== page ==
Most villages worth their salt have a vide grenier sometime during the summer months. Ours was held today by the lavoir in Varanges, conveniently near home. Vide greniers differ from car boot sales in the UK as the sellers are locals and never professionals.
Dominic and his stall
Believe it or not there are actually fonctionnaires employed to keep tabs on sellers. Each household is allowed a stall at a vide grenier only twice a year and it must be their own stuff they are selling. Hence it literally is junk cleared out of the attic.
I would much rather find things a new home than throw them away but it’s difficult in France as there aren’t the charity shops on every street corner. There is a special container at the tip for stuff that can be sold on but we forget to use it. People often give their furniture to Emmaüs but the nearest one to us is in Chalon. Hence vide greniers are a popular way of getting rid of stuff you don’t need.
Trying the goods - David makes a sale
For us it was a bit like the rentrée. Everybody’s been away in August and it was nice to catch up before the village classes and activities begin again next week.
When things are slack it is good to sit around and talk
We had an enjoyable day chatting with friends and meeting new people. The catering team of Pascale, Chantal, Yvette and Martine was busy all day supplying drinks, sausage sandwiches and gaufres.
Martine and Pascale in the buvette
At the end of the day the men dismantled the barnum and all the catering equipment was stowed away until the next event.
Pascale and Jean-Louis arrive to pick up the trailer
Then to the hall to finish up the leftovers and enjoy a glass of wine. We could have done with more sellers and more buyers but on the whole it was a good day.
Donzy le Pertuis is a picture postcard village nestling on the other side of the hill from us in the direction of Azé. At 426m in altitude it is a little higher than Cortambert and in winter often surprises us with its fairy tale sparkle of snow on the rooftops.
There is a local patois which Donzy helps to keep alive. Some translations and a bit of local history can be found on www.donzy-le-pertuis.fr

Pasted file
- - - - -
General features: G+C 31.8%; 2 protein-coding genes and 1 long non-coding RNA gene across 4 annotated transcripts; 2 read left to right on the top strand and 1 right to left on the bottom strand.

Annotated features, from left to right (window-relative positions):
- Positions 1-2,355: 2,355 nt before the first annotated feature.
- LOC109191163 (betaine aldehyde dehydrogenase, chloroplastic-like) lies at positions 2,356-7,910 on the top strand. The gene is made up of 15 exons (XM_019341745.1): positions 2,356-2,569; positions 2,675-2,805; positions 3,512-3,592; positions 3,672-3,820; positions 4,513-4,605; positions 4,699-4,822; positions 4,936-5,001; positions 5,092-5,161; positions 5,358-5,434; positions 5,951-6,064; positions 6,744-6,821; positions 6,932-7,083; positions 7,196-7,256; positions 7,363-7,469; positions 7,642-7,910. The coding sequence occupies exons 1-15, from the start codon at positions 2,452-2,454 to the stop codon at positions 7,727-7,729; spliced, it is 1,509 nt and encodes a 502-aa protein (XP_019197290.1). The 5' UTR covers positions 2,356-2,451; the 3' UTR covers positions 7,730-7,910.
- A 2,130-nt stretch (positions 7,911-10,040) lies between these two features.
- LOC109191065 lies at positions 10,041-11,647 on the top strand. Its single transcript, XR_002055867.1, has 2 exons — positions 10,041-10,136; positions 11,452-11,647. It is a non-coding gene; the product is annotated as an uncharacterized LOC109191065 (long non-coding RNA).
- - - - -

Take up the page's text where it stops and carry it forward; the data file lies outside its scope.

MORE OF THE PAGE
Today there was not a cloud in the sky and we went up to Donzy for its annual vide grenier. There was a eclectic variety of goods on stalls along the winding streets of pretty stone houses and outside the romanesque church of Saint-Julien.
Church of Saint-Julien
Many of the 150 or so residents were out with their stalls or picnicking en famille under the shade of the trees. The smell of the barbeque at the buvette persuaded us to stay and have lunch.
Friendly stallholders with a variety of treasures….
I steered Chris away from the bicycles (we usually don’t leave without one) and instead came home with a lovely set of coffee cups. Thank you Donzy!
The flags are flying today for a very popular holiday, la Fête Nationale, the celebration of events in 1789 which led to the setting up of the first Republic.
Unfortunately the parade and the fireworks in Cluny were cancelled last night after a day of very heavy rain. You could say it never rains but it pours. After a serious drought with months with no rain we have had an incredible amount this week. Water stores are now full to the brim and in places we’ve seen the groundwater welling up through the tarmac.
Our neighbour's stall at the vide grenier
Our commune celebrated the fourteenth of July by holding the annual vide grenier. Usually it is held in Cortambert but this year, for the first time, it was held in our hamlet. We sorted out all the cartons still unpacked after three years, and, along with our neighbours and an energetic team from the foyer rural, we spent the day selling our bits and pieces to the many visitors. And buying other people’s junk! There are no traders in a French vide grenier. By law you are only allowed to sell at two a year and it must be all your own stuff.
Stalls along the main street
Luckily the weather stayed mostly dry but there were occasional threatening black clouds. But no rain like yesterday’s deluge when we were putting up the marquees for the buvette.
A good trade in beer at the buvette
And the gaufres went like hot cakes too!
Hopefully the buvette and the stall for the foyer rural generated some much needed funds. We ended up happy with less junk and a bit of pocket money. Best of all we met new friends and had a very sociable day.